This week, a report out of The Heller School for Social Policy and Management at Brandeis University and the Community Living Policy Center demonstrates how increasing access to Medicaid Home and Community Based Services (HCBS) can reduce out-of-pocket costs for individuals with long-term supports and services (LTSS) needs, their families, and state Medicaid programs. The report complements a recent hearing from the Senate Special Committee on Aging on the importance of HCBS for people who need care, and what it would take to improve access, including additional funding for caregivers.
Drawing together information from several nationwide surveys and reports, the issue brief shows the severity of the problem for many families but offers some hope and good news – increasing access to Medicaid covered, patient directed, HCBS can save money for state Medicaid programs and reduce the burden currently borne by family caregivers. The report explains that the vast majority (92%) of people with LTSS needs who live outside of institutions receive unpaid assistance from family and friends. This caregiving workforce – over 53 million family caregivers in the United States — provides services with a staggering estimated economic value of over $470 billion annually. This value is not created without cost. Nearly 80% of family caregivers report out-of-pocket expenses. These expenses average a quarter of the caregiver’s income for all families. These numbers increase for Black and Latinx families, with annual out-of-pocket expenses totaling 34% and 47% of their income, respectively. Families also face employment costs; six in ten caregivers report at least one negative impact or change to their employment situation because of caregiving.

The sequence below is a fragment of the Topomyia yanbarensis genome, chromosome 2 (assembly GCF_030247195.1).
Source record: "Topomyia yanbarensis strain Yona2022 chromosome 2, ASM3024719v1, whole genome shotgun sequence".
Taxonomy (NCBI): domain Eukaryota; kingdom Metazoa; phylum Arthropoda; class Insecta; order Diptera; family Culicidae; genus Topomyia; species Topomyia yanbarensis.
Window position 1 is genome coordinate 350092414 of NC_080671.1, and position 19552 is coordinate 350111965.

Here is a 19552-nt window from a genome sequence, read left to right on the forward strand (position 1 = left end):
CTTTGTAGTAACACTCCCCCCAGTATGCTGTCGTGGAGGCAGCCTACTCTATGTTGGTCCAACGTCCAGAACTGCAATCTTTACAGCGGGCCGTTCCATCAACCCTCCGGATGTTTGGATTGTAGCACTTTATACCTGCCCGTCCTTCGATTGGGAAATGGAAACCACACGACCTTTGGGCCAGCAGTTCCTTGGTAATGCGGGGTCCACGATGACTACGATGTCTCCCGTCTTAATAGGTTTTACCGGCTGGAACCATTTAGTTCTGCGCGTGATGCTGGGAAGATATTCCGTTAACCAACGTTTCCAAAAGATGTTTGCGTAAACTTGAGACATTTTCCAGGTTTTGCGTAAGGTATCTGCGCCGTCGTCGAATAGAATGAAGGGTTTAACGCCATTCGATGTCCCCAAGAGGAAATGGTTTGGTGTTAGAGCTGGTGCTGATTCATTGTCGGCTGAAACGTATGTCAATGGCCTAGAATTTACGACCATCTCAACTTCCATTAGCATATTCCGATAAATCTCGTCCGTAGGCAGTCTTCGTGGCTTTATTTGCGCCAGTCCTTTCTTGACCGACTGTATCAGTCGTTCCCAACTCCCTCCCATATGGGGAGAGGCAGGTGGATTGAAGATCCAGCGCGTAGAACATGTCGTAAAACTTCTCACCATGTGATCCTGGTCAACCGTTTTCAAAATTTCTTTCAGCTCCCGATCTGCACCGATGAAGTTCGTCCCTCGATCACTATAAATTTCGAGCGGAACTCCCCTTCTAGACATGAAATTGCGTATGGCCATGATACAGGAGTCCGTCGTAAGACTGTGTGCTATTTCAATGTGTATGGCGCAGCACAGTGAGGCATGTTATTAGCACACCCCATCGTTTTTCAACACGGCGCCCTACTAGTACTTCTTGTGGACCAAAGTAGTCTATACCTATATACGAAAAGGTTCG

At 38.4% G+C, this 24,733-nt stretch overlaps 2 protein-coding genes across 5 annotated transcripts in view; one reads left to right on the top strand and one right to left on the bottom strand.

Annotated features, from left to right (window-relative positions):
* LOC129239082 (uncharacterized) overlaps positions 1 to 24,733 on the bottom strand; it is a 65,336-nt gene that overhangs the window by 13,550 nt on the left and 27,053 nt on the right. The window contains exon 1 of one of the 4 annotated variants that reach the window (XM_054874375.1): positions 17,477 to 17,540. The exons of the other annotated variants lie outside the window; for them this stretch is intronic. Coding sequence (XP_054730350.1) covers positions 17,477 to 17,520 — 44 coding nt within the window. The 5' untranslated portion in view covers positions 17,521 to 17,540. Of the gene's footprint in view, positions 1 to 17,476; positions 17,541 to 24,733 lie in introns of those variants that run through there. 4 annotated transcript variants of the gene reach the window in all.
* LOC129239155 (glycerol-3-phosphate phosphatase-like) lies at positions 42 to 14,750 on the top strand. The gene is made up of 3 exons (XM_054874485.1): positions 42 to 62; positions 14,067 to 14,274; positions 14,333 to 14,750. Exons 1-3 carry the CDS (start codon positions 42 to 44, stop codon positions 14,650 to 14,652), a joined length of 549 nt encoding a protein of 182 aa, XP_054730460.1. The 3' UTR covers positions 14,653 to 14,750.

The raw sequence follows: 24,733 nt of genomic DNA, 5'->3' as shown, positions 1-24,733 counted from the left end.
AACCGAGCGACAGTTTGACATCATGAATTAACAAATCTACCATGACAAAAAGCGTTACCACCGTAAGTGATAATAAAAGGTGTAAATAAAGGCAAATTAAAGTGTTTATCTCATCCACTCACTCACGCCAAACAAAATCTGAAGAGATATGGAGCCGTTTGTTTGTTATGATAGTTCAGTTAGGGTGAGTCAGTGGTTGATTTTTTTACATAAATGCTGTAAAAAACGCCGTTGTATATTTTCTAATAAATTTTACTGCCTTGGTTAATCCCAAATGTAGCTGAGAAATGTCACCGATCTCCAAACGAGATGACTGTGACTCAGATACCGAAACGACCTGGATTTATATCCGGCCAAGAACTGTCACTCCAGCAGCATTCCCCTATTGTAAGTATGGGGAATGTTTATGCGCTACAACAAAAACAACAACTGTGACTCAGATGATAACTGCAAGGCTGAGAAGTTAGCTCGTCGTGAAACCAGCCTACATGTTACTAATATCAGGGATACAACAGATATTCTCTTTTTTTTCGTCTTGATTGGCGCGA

Paid caregivers are also under significant financial strain. The median annual income for homecare workers is $18,100. One in six home care workers live in a household below the federal poverty line and nearly half live in a household with income below 200% of the federal poverty line. Extremely low wages increase turnover, make finding qualified workers more difficult, and result in individuals going without needed care and additional stress on unpaid family caregivers. The COVID-19 pandemic has exacerbated these long-standing problems.
But, the report argues, these hardships present opportunities for impactful improvement – increasing access to Medicaid HCBS and ensuring adequate payment and training for direct care workers can, coupled with other rebalancing efforts, shift care and costs from nursing homes and other institutions to patient-directed HCBS.
The Senate hearing echoed each of these findings; highlighted the lived experiences of two people who receive care through HCBS programs, including what happens when those programs are not fully funded; and discussed legislative solutions, specifically the Better Care Better Jobs Act (S. 2210).
Medicare Rights strongly supports this bill, which would provide states with more HCBS funding to expand access and strengthen he workforce. As Committee Chair Bob Casey noted in his opening remarks, “An investment in home-based care is an investment in families and our Nation. It will help people get back to work, it gives families…[t]he peace of mind in knowing that their loved ones are cared for. This kind of investment will also give home care workers, the majority of whom are women from communities of color, a much-needed and long overdue raise…[and the] opportunity to better support their own families and their communities.”
Read the report here.
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